I absolutely hate to hit the ball fat. It’s such a rotten feeling to hear that dull sound of a club meeting the grass and then have to watch as your ball travels about half the distance it should have. I think every golfer has run into this problem; some of us more than others. But wait, we see all of the pros taking these beaver pelt divots. How can they still hit such great shots? Well, it turns out they are hitting the ball first and then the ground. This little secret is really an integral component of becoming a better golfer. Hitting the ball first, or bottoming out the swing in front of the ball, has a huge affect on how far we hit the golf ball, how accurate our shot is and how much it spins. That all sounds great, but how can the average golfer learn to do this? THP got a little tool that is supposed to help with learning to hit the ball cleaner. It’s called the Fat Free Golf Swing Trainer (hereby known as the Fat Free).
The Fat Free is a flat board with a couple of extended ‘arms’ and three circular indentations towards the top. One of them came with a penny stuck in it. It appeared to be constructed of some sort of hard plastic-based compound. It came to me without instructions and I will admit that I wasn’t really sure what to do with it at first. Luckily, the company’s website is boldly displayed on the product, and I headed over to my computer.
From the website I was able to learn two ways to use this tool. The first one is probably the most common. You start by laying the Fat Free on the ground with the arms pointing towards you. From here, you can put a penny in the slot that is closest to your target. The picture above actually shows the setup for a lefty. You then place the ball in the center slot. Your goal is to use the penny as a focal point when you’re aiming. You want the club to bottom out where the penny is laying instead of at the ball or behind it. The green stripe is designed to act as an alignment aid, which could be very helpful to some people, especially those with dominant eye issues. The other way to use the Fat Free is to place the arms pointing towards the target. You then place a ball on the grass in the area between the two arms. The goal is to hit the ball without hitting the Fat Free while taking a divot ahead of the ball.
The methodology behind the Fat Free ties in with the technique I have been using to eliminate fat shots and improve my ball striking; focusing on a spot ahead of the ball. Usually, I use a blade of grass as a focal point, but the Fat Free uses a penny. I found the penny easy to focus on, but not overly distracting.
Losing the fat
I used the Fat Free a lot for chipping and pitching practice and found out quickly that I really needed to work on getting my swing bottom further up when it came to my short game. It’s plainly evident when you hit the ball correctly and when you don’t. If you are hitting it fat or not far enough ahead of the ball you can actually feel the club hit the board and slide forward as the ball sort of meanders away from you. A good shot is pretty easy to determine because you not only feel clean contact with the ball, you also hear the sound of the club hitting the penny. While my short game is pretty good, I don’t have much spin. Now I know one of the reasons why. I’m not hitting the ball as cleanly as I should be. I found the Fat Free to be pretty helpful when it came to short game practice. I learned that I wasn’t hitting the ball as well as I could be and was able to adjust my stroke accordingly.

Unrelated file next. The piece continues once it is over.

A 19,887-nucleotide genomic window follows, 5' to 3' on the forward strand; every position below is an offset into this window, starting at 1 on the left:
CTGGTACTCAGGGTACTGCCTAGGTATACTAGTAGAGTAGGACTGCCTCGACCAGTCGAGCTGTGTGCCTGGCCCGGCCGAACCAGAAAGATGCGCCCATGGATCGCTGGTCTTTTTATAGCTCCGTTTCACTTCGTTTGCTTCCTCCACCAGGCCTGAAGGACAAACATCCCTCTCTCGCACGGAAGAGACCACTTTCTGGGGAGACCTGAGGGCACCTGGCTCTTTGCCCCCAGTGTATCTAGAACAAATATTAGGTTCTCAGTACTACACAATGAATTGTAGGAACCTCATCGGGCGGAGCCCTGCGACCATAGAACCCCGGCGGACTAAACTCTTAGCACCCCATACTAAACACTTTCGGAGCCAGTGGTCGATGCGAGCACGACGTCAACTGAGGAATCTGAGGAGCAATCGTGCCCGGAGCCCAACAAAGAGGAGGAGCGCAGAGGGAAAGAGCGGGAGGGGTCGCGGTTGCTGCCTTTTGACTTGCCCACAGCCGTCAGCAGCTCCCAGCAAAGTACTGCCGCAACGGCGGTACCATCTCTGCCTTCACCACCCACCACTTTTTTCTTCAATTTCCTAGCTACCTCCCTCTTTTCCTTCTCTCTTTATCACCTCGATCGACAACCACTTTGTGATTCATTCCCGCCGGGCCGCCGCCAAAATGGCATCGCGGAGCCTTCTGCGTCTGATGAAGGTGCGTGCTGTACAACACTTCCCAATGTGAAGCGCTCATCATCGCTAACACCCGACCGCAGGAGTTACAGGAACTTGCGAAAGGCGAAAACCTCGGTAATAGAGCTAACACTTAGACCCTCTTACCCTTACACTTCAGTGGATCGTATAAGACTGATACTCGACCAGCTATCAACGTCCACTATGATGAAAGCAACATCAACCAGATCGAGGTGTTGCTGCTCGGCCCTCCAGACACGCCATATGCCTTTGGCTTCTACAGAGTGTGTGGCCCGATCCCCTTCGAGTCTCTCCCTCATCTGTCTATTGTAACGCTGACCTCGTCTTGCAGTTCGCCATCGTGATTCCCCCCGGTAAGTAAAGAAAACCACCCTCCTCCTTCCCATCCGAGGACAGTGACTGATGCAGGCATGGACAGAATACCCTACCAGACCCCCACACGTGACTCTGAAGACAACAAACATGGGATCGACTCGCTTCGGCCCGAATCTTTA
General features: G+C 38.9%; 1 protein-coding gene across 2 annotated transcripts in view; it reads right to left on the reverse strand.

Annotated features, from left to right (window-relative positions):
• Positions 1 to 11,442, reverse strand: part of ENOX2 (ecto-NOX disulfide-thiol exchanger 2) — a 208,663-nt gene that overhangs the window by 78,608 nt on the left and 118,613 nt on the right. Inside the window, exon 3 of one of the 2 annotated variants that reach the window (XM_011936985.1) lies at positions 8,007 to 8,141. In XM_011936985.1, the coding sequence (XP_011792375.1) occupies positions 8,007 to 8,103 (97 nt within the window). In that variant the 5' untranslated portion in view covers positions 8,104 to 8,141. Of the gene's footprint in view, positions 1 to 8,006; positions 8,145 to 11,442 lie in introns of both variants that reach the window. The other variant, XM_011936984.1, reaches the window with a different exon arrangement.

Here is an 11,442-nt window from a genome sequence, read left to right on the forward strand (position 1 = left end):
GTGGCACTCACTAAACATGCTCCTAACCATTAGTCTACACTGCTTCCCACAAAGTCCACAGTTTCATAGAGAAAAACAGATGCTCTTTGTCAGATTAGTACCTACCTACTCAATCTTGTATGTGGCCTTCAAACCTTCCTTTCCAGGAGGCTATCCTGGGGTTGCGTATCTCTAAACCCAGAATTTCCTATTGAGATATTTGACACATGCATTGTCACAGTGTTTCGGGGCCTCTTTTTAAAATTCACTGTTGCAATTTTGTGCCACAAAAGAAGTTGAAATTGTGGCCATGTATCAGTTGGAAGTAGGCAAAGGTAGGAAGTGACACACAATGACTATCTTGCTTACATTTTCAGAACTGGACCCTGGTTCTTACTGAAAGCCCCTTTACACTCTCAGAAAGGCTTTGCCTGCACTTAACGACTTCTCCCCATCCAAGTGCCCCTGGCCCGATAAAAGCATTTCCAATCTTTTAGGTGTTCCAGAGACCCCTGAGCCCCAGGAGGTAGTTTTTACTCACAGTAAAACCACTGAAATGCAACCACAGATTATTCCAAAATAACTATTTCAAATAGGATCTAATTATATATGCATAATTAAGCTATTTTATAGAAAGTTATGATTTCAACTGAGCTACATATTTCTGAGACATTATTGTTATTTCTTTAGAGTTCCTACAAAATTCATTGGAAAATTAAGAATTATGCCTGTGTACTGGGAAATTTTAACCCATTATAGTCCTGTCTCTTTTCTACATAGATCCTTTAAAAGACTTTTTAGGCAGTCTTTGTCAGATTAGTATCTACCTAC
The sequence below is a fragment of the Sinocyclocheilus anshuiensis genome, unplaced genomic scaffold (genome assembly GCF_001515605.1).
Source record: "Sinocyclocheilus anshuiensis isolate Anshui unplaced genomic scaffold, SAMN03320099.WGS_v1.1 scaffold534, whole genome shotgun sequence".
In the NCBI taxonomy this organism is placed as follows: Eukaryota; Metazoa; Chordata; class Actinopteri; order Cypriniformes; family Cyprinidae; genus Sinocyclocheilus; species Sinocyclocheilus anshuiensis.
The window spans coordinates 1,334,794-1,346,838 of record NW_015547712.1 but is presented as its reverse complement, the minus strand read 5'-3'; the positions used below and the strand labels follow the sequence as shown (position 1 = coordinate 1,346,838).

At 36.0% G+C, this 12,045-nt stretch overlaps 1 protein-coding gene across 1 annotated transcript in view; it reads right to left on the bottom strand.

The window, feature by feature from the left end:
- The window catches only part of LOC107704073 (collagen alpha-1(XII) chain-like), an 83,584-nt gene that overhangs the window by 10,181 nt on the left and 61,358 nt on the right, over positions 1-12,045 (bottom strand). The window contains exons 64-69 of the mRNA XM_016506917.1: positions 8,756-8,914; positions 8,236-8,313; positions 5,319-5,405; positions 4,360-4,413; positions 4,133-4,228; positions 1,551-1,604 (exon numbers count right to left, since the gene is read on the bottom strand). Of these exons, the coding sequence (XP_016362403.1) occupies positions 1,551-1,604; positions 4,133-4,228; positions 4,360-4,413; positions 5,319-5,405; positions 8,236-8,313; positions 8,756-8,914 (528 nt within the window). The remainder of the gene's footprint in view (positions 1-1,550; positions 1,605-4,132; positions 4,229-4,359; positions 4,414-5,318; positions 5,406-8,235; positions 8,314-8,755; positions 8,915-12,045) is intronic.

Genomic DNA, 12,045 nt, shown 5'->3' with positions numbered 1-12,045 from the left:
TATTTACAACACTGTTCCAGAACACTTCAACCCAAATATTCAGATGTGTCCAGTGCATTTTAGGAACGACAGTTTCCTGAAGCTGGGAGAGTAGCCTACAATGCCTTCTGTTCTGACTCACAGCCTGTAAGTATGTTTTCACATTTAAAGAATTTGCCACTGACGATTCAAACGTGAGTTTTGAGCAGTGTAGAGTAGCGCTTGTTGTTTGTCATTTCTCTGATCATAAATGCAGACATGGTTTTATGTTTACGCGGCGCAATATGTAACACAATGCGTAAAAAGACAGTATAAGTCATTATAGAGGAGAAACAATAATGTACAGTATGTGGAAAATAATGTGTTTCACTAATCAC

Later, I took the Fat Free to the driving range for some full swing practice and found it worked much the same way as with short game practice. I did have some issues in that I found out I just didn’t feel right hitting the ball off a board with full swings. It just seemed very foreign to me and was a little distracting. This is probably more of a mental block than anything, but it was there nonetheless. This can be avoided by using the second method that I described since the ball isn’t actually sitting on the board.
One other issue that I experienced was that I knocked the penny out of its slot on my first full shot and couldn’t ever find it. I was still able to focus on the indentation, but I would recommend taping over the penny so it stays put. I will say that I had no problem getting the Fat Free to stay still, which was one of my concerns going into the review. I didn’t use anything to pin it to the ground and it hardly moved at all.
One question that I was asked on the THP forums was how well the Fat Free held up to the abuse of getting whacked so many times with a golf club. I found that after repeated use it held up pretty well. Short game practice basically had no affect on it whatsoever. I took one hack that was ridiculously bad and hit the back edge of the Fat Free, knocking out a small chunk of plastic. Aside from that, there was no real damage inflicted from the golf club, even after many full swings. There was some smudging from the bottom of the club, but no cracking or scratching. In all, I would rate the durability of the Fat Free as very good. It takes a pretty strong product to handle the stress produced by repeated golf club strikes.
There is no disputing that learning to hit the golf ball before you hit the ground will make you a better golfer. As I mentioned, I was working on this very thing before I reviewed the Fat Free and I found that my iron play improved and my scores dropped quickly. I could see where coupling the Fat Free with some of the literature and instruction on the subject would be beneficial to many golfers. I would recommend checking out the company’s website at www.thefatfreegolfswingtrainer.com to get some more information on the product and the methodology behind it. The Fat Free sells for $34.95 and also comes with a small putting aid as a bonus.